The moment Groupon goes public later this year, it becomes a takeover target — it can’t happen too soon, given the latest turn of events. The daily deal wonder has effectively created a booming industry from scratch — at a time when financially withering consumers are showing renewed reluctance to spend.
While Groupon scrambles to innovate ahead of the pack and explain its creative accounting to prospective IPO investors, the biggest risk to its sustainability is the uncertain economy. What good are deals without buyers?
Even as it plans to go public in a deal that could raise as much as $3 billion, giving it nearly a $30 billion valuation (more than what Google’s IPO was worth in 2004, according to Bloomberg), Groupon fever is being dampened by sobering facts.
Groupon’s success depends on consumer discretionary spending. Although global Internet traffic is expected to quadruple by 2015 to nearly 3 billion people, or 40% of projected population according to Cisco (per Mashable), not everyone will be wildly spending online. Among the many alarming deteriorating statistics is a sharply widening gap between consumer discretionary spending and consumer staples.
Put another way, the continued decline in household debt (steadily contracting since early 2008), indicates that consumers — including the nation’s 24 million underemployed and unemployed — are struggling to pay off debt and save rather than spend to fuel economic growth.
An eye-opening report by Bernstein Research analyst Craig Moffett, based on proprietary research, puts a fine point on such troubling economic trends. They have serious implications for media, cable and other related companies he tracks — and most certainly for Groupon.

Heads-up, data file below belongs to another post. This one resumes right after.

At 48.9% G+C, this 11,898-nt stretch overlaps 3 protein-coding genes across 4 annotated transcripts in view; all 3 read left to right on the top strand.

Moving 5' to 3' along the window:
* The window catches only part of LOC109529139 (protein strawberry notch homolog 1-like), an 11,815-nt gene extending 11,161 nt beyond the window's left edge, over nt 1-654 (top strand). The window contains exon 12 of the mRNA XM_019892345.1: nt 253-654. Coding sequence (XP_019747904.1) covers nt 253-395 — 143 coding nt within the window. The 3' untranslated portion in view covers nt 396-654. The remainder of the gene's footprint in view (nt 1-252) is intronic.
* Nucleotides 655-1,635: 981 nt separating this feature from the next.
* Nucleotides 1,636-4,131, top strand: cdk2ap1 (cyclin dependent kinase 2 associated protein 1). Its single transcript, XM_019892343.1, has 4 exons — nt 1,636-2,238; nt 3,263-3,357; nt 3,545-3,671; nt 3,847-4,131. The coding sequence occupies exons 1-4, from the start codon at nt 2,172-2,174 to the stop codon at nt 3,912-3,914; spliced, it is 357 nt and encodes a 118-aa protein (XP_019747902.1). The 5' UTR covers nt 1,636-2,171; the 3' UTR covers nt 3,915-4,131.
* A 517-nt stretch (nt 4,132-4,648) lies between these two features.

The bottom 40% of U.S. households has already exhausted all of their disposable income, leaving nothing for discretionary cable, phone, clothing and debt service. While retailers and advertisers in general can play to the top 20% households (who account for 40% of retail spending), companies relying on universal economic support in highly competitive markets are headed for rough times.
Groupon’s typical age 18-to-34, female user (as defined by eMarketer) is hardly insulated, given that the U.S. youth unemployment rate stands at more than 18%, or double the overall rate.
The current trending toward a second recessionary dip could see merchants avoiding subsequent deals and consumers unwilling to return to the deal well, except for the most relevant and justifiable reasons. Experts say there are signs that consumers suffering from deal fatigue are becoming more selective, and that only merchants with perishable inventories and a large fixed cost base are willing to engage in deep discounts. Increasingly, merchants prefer to more tightly control deals in their own space, on their own sites and apps.
Some of this reality was reflected in Groupon’s first quarter numbers. Revenue per Groupon deal fell 8.7% to $22.95 last quarter, compared to the prior year period. The number of Groupon deals per merchant declined 21% to $612 from the year-earlier period. Although Groupon reported $645 million in first quarter revenues, up 1457% from the previous year, it’s overall operating metrics are trending downward. Groupon’s gross profits fell to 42% last quarter from 45.2% the first quarter of 2009, according to Wedbush Securities Internet analyst Lou Kerner.